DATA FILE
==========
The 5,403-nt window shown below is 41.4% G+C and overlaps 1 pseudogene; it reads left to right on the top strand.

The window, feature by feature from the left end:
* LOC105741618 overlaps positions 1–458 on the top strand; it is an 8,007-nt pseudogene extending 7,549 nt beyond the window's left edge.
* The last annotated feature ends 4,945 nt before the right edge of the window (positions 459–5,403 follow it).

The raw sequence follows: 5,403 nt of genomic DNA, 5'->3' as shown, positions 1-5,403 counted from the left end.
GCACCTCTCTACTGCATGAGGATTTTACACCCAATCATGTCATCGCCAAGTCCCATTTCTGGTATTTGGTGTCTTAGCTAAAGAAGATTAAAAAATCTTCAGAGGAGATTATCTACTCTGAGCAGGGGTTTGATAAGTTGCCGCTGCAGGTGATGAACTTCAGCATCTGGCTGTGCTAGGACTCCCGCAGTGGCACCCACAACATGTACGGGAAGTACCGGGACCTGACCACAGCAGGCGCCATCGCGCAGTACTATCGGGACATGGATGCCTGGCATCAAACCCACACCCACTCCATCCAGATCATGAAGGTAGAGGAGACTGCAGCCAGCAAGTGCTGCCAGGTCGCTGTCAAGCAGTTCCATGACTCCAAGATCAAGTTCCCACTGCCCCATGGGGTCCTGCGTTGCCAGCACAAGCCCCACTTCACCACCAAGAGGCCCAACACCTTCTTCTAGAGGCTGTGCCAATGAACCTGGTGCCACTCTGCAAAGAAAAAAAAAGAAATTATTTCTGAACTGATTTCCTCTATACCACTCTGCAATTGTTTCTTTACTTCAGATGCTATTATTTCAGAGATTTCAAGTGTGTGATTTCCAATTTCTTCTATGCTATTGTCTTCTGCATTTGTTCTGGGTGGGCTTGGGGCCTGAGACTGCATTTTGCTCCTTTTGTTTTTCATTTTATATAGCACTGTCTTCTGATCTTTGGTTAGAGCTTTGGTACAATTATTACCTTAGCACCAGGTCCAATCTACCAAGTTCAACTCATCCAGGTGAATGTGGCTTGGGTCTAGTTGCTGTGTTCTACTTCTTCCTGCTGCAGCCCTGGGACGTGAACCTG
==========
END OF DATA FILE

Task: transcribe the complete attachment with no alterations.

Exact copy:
The 5,403-nt window shown below is 41.4% G+C and overlaps 1 pseudogene; it reads left to right on the top strand.

The window, feature by feature from the left end:
* LOC105741618 overlaps positions 1–458 on the top strand; it is an 8,007-nt pseudogene extending 7,549 nt beyond the window's left edge.
* The last annotated feature ends 4,945 nt before the right edge of the window (positions 459–5,403 follow it).

The raw sequence follows: 5,403 nt of genomic DNA, 5'->3' as shown, positions 1-5,403 counted from the left end.
GCACCTCTCTACTGCATGAGGATTTTACACCCAATCATGTCATCGCCAAGTCCCATTTCTGGTATTTGGTGTCTTAGCTAAAGAAGATTAAAAAATCTTCAGAGGAGATTATCTACTCTGAGCAGGGGTTTGATAAGTTGCCGCTGCAGGTGATGAACTTCAGCATCTGGCTGTGCTAGGACTCCCGCAGTGGCACCCACAACATGTACGGGAAGTACCGGGACCTGACCACAGCAGGCGCCATCGCGCAGTACTATCGGGACATGGATGCCTGGCATCAAACCCACACCCACTCCATCCAGATCATGAAGGTAGAGGAGACTGCAGCCAGCAAGTGCTGCCAGGTCGCTGTCAAGCAGTTCCATGACTCCAAGATCAAGTTCCCACTGCCCCATGGGGTCCTGCGTTGCCAGCACAAGCCCCACTTCACCACCAAGAGGCCCAACACCTTCTTCTAGAGGCTGTGCCAATGAACCTGGTGCCACTCTGCAAAGAAAAAAAAAGAAATTATTTCTGAACTGATTTCCTCTATACCACTCTGCAATTGTTTCTTTACTTCAGATGCTATTATTTCAGAGATTTCAAGTGTGTGATTTCCAATTTCTTCTATGCTATTGTCTTCTGCATTTGTTCTGGGTGGGCTTGGGGCCTGAGACTGCATTTTGCTCCTTTTGTTTTTCATTTTATATAGCACTGTCTTCTGATCTTTGGTTAGAGCTTTGGTACAATTATTACCTTAGCACCAGGTCCAATCTACCAAGTTCAACTCATCCAGGTGAATGTGGCTTGGGTCTAGTTGCTGTGTTCTACTTCTTCCTGCTGCAGCCCTGGGACGTGAACCTG